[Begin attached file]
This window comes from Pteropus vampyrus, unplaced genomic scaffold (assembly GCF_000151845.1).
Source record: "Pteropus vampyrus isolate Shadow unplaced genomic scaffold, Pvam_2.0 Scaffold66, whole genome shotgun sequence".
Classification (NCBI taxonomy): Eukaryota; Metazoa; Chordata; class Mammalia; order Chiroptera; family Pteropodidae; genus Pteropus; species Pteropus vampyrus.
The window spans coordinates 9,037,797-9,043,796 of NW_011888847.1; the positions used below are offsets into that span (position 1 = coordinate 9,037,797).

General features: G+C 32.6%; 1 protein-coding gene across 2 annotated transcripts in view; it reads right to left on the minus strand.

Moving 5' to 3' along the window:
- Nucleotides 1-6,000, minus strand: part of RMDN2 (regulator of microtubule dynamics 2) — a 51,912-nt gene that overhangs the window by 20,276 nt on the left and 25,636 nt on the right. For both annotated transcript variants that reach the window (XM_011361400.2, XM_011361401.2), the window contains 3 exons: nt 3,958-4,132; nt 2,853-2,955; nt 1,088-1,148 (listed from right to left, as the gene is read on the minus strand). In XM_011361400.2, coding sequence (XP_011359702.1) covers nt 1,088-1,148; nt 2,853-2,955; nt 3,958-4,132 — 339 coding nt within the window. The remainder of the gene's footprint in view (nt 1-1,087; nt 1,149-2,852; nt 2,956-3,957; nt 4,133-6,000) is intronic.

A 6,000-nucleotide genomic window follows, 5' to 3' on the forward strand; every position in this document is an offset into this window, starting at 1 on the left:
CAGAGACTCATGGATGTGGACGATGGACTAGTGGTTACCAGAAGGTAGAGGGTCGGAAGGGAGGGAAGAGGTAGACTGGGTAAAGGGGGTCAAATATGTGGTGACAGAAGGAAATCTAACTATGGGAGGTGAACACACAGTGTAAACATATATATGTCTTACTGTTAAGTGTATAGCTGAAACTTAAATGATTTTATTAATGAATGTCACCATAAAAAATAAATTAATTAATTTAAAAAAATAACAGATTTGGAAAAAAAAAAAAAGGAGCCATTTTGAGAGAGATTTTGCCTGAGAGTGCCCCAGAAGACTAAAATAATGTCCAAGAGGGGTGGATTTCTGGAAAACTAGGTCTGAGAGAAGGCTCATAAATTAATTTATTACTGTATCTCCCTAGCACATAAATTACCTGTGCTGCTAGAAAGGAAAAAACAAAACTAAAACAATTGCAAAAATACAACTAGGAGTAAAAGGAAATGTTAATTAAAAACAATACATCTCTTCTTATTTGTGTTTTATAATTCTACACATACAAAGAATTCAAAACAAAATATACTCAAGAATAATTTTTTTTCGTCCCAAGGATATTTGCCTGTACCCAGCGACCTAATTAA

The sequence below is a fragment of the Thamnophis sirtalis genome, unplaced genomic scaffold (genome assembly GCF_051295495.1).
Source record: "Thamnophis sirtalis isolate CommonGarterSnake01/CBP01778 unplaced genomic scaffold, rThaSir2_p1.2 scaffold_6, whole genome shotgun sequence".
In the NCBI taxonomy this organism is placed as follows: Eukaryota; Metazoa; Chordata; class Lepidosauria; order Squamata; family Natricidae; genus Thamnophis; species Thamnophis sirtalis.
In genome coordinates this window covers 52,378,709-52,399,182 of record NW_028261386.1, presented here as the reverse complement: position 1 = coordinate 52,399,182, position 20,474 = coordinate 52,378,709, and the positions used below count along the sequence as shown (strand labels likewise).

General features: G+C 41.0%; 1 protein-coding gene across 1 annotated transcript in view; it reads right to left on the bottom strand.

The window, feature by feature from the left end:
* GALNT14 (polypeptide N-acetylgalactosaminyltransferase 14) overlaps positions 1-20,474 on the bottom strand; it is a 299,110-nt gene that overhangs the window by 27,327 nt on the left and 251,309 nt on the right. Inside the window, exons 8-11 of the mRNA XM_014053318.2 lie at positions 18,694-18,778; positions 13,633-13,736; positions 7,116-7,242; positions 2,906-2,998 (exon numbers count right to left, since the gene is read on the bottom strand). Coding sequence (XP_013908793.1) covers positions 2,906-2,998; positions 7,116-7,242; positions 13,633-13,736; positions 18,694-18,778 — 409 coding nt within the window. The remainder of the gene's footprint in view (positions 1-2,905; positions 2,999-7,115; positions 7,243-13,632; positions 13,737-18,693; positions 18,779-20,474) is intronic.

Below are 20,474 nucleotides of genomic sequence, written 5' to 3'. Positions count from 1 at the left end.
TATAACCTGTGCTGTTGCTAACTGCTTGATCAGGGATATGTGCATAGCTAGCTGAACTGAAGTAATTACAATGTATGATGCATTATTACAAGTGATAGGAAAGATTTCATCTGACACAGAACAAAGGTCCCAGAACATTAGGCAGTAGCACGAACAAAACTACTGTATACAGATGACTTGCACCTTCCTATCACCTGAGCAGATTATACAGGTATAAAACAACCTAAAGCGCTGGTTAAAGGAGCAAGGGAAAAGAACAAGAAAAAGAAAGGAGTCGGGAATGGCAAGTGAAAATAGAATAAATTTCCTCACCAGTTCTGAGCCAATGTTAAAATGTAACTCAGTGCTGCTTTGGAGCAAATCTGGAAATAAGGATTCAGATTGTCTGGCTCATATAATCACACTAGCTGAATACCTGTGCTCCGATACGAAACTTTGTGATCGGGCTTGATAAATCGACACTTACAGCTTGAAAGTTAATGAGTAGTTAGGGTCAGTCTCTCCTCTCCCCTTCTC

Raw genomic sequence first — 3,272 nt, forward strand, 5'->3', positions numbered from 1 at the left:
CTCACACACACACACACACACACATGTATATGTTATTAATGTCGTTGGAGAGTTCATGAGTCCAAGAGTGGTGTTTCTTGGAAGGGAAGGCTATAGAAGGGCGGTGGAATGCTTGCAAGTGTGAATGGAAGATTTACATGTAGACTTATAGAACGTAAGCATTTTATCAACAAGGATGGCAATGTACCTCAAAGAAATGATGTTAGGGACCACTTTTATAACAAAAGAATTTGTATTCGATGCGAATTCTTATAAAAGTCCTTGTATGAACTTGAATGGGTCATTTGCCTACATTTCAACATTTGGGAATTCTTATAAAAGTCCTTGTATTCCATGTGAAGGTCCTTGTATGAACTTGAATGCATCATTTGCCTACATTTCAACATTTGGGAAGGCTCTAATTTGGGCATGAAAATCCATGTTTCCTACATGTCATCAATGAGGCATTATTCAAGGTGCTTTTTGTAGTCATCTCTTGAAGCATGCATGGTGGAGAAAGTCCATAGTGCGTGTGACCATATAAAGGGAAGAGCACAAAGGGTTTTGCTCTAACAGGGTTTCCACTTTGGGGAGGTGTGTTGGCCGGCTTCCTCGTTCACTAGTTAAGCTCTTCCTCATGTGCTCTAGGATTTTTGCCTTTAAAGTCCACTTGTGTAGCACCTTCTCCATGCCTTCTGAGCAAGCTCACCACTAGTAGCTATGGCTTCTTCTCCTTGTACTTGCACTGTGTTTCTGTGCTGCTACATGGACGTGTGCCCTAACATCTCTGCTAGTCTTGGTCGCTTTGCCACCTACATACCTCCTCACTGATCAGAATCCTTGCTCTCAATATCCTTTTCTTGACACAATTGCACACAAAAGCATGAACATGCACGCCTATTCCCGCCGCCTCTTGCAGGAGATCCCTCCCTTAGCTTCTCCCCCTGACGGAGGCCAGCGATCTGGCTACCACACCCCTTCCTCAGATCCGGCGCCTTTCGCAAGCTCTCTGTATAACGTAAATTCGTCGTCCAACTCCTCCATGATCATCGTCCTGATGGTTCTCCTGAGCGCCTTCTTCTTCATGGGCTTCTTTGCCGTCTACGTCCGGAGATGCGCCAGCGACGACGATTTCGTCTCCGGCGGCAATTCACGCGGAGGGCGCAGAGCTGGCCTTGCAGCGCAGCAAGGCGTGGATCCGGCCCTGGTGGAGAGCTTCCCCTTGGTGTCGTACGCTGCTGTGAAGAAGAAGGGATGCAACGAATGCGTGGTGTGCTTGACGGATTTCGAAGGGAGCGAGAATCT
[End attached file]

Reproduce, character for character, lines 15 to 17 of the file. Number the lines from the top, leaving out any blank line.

The window, feature by feature from the left end:
* GALNT14 (polypeptide N-acetylgalactosaminyltransferase 14) overlaps positions 1-20,474 on the bottom strand; it is a 299,110-nt gene that overhangs the window by 27,327 nt on the left and 251,309 nt on the right. Inside the window, exons 8-11 of the mRNA XM_014053318.2 lie at positions 18,694-18,778; positions 13,633-13,736; positions 7,116-7,242; positions 2,906-2,998 (exon numbers count right to left, since the gene is read on the bottom strand). Coding sequence (XP_013908793.1) covers positions 2,906-2,998; positions 7,116-7,242; positions 13,633-13,736; positions 18,694-18,778 — 409 coding nt within the window. The remainder of the gene's footprint in view (positions 1-2,905; positions 2,999-7,115; positions 7,243-13,632; positions 13,737-18,693; positions 18,779-20,474) is intronic.

Below are 20,474 nucleotides of genomic sequence, written 5' to 3'. Positions count from 1 at the left end.